Even journalists who are openly hostile to Donald Trump have a symbiotic relationship with him. He may detest them, and they may despise him, but in a perverse way, they need each other.
While reporters may abhor his demeanor, while they may think he's a liar and hate his narcissism, while they may even be convinced he's mentally unstable, there's something else they know, even if they won't say it out loud: He's made more than a few of them, who couldn't be picked out of a lineup before he became president, semi-famous thanks to his attacks on them and their attacks on him. It's a fact: Donald Trump is good for business.
Bashing the president has spiked the ratings for CNN and MSNBC. And Fox is still king of the cable hill, the place to go for Trump-loving Americans who believe just about everything the president says, especially his tweets about "fake news" and "dishonest" journalists.
But journalists aren't the only ones who know the value of Donald Trump. So does Donald Trump.
It's not exactly breaking news that he craves publicity. He may occupy the Oval Office, but he still thinks like the reality TV star he used to be. He still worships at the altar of ratings, even if his are pretty crummy.
So, in his last interview of 2017, the president told The New York Times that he's not only going to win re-election in 2020, but that the media that loathe him -- wait for it! -- will push him across the finish line.
How's that supposed to happen? Again we return to ratings. The media, he figures, love their ratings more than they hate him and, in crunchtime, will act in their own best interests.
Here's how he explained it to the Times:
"We're going to win another four years for a lot of reasons, most importantly because our country is starting to do well again and we're being respected again," the president told the Times. "But another reason that I'm going to win another four years is because newspapers, television, all forms of media will tank if I'm not there because without me, their ratings are going down the tubes."
I don't get to say this often, but he's right. When he leaves the stage, when the Trump show shuts down, ratings will indeed head south. Love him or hate him, he's never dull. And the worst sin a public person can commit here in the United States of Entertainment is to be boring. Whatever else he is, that he ain't.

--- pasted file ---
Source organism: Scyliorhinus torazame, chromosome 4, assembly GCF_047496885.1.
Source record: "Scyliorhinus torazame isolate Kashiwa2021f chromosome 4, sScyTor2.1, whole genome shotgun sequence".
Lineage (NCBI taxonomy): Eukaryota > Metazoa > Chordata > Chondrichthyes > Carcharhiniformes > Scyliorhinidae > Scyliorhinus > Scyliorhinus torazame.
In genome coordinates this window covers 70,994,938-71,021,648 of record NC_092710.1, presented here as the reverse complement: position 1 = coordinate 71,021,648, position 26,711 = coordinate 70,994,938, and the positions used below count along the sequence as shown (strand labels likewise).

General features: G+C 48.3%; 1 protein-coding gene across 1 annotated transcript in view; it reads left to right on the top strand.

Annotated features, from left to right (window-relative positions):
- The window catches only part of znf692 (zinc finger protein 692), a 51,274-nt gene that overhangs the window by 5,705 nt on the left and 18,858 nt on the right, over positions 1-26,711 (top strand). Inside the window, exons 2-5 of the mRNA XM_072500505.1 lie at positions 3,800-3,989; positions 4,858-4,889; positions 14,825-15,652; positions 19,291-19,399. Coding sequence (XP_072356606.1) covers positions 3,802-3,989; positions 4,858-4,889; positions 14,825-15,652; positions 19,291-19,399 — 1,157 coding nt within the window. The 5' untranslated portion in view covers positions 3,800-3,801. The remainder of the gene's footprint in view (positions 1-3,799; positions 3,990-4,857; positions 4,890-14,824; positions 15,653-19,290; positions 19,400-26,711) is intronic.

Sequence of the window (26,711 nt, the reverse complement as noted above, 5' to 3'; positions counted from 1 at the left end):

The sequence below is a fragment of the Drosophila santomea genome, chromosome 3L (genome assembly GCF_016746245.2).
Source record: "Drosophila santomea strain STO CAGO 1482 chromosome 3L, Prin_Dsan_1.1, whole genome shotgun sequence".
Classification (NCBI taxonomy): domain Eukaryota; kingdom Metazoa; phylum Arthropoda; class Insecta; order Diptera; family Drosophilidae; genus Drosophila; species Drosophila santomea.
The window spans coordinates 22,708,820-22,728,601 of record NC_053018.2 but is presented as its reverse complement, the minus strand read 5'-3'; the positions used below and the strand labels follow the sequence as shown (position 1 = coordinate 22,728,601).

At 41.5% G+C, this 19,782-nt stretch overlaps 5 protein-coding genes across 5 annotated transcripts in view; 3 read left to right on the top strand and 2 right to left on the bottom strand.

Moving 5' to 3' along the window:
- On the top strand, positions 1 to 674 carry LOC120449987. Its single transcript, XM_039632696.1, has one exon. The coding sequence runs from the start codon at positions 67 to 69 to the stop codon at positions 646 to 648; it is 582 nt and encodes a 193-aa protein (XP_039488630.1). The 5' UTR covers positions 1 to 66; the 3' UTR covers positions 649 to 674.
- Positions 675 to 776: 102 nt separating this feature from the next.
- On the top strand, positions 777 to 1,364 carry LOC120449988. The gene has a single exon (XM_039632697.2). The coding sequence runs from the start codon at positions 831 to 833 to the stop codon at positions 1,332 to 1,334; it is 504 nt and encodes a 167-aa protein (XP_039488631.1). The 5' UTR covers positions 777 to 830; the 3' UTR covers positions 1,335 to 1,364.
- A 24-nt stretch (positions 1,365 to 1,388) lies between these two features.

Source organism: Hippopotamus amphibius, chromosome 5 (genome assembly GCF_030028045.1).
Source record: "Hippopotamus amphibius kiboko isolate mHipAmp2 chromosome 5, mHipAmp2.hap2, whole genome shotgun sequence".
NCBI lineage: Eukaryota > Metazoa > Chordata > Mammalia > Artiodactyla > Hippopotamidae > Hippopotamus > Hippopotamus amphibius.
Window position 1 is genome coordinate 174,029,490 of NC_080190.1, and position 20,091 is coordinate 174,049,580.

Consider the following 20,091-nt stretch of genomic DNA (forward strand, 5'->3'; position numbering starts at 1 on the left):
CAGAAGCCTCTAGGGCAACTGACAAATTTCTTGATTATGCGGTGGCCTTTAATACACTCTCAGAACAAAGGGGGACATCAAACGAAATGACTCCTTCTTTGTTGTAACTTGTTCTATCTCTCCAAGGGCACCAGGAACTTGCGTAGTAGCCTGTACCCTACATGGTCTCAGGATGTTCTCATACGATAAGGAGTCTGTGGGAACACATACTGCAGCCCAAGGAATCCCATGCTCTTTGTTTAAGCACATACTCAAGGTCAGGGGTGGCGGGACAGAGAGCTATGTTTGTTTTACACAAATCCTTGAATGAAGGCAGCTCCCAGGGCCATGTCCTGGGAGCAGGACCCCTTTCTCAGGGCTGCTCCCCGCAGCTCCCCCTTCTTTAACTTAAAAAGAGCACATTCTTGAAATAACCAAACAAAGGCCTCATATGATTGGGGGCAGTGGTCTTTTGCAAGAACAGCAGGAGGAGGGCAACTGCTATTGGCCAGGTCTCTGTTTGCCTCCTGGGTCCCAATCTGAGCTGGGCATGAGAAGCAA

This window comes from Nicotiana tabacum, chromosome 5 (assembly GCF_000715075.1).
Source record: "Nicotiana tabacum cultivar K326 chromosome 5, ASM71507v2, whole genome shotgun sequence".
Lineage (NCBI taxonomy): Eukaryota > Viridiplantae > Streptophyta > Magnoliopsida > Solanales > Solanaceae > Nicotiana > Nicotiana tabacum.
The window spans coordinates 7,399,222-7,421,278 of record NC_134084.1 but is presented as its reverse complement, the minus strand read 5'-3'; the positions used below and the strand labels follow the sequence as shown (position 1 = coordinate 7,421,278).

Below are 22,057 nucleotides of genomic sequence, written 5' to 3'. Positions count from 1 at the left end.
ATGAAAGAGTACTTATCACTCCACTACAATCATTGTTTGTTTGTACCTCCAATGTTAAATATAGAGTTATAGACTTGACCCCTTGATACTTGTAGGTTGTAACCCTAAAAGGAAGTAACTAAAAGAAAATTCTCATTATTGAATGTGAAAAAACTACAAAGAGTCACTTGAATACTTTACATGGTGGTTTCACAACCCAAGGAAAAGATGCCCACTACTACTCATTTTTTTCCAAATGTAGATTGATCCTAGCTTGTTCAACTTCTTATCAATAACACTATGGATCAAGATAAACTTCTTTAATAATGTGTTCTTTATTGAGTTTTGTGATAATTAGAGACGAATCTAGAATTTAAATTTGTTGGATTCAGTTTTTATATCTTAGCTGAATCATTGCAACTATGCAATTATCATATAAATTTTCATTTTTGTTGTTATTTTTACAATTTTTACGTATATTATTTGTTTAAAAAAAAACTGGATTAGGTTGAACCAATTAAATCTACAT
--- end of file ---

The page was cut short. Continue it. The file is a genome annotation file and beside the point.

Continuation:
"Without me, the New York Times will indeed be not the failing New York Times, but the failed New York Times," the president told the reporter from the Times. "So, they basically have to let me win. And eventually, probably six months before the election, they'll be loving me because they're saying, 'Please, please, don't lose Donald Trump.' OK."
There may be some people in the business end of big media, people whose jobs depend on a healthy bottom line, who might secretly be hoping he stays in office for a second term. But the president is dead wrong if he thinks the journalists who cover him, and the editorial writers and columnists who try daily to obliterate him, will get on board the Trump bandwagon.
Here's something you can count on: The Trump acolytes will never abandon him. The more media bashing the better as far as they're concerned. And the Trump nemeses will never support him. Never!
Hostile journalists would sacrifice their precious ratings -- heck they'd sacrifice their grandmother, pushing her under a moving 18-wheeler -- if only they could drive him out of office.
So despite what the president thinks, antagonistic reporters will never "be loving" him and they will never say, 'Please, please, don't lose Donald Trump'" -- because while ratings and circulation and clicks and the money they bring in matter, to the journalists who detest him and think he's unfit for office, ideology matters more.